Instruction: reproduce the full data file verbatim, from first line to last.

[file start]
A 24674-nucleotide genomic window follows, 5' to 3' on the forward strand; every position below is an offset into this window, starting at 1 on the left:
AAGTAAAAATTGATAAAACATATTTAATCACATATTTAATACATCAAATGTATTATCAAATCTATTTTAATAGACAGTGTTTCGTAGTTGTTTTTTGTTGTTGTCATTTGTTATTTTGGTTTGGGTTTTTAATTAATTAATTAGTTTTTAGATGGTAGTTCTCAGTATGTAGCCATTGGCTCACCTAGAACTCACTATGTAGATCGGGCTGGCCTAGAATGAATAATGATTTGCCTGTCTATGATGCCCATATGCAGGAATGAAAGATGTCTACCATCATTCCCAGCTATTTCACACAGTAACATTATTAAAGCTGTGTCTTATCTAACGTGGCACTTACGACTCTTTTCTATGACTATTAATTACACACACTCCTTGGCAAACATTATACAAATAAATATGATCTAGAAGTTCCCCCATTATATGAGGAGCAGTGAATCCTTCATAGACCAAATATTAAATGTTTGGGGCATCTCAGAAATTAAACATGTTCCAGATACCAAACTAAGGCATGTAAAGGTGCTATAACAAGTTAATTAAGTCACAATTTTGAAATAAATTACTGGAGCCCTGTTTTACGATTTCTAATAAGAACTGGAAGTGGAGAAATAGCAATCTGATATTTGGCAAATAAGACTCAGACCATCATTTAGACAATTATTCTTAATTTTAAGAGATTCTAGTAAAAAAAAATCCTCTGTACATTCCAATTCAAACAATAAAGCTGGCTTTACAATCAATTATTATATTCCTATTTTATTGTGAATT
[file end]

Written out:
A 24674-nucleotide genomic window follows, 5' to 3' on the forward strand; every position below is an offset into this window, starting at 1 on the left:
AAGTAAAAATTGATAAAACATATTTAATCACATATTTAATACATCAAATGTATTATCAAATCTATTTTAATAGACAGTGTTTCGTAGTTGTTTTTTGTTGTTGTCATTTGTTATTTTGGTTTGGGTTTTTAATTAATTAATTAGTTTTTAGATGGTAGTTCTCAGTATGTAGCCATTGGCTCACCTAGAACTCACTATGTAGATCGGGCTGGCCTAGAATGAATAATGATTTGCCTGTCTATGATGCCCATATGCAGGAATGAAAGATGTCTACCATCATTCCCAGCTATTTCACACAGTAACATTATTAAAGCTGTGTCTTATCTAACGTGGCACTTACGACTCTTTTCTATGACTATTAATTACACACACTCCTTGGCAAACATTATACAAATAAATATGATCTAGAAGTTCCCCCATTATATGAGGAGCAGTGAATCCTTCATAGACCAAATATTAAATGTTTGGGGCATCTCAGAAATTAAACATGTTCCAGATACCAAACTAAGGCATGTAAAGGTGCTATAACAAGTTAATTAAGTCACAATTTTGAAATAAATTACTGGAGCCCTGTTTTACGATTTCTAATAAGAACTGGAAGTGGAGAAATAGCAATCTGATATTTGGCAAATAAGACTCAGACCATCATTTAGACAATTATTCTTAATTTTAAGAGATTCTAGTAAAAAAAAATCCTCTGTACATTCCAATTCAAACAATAAAGCTGGCTTTACAATCAATTATTATATTCCTATTTTATTGTGAATT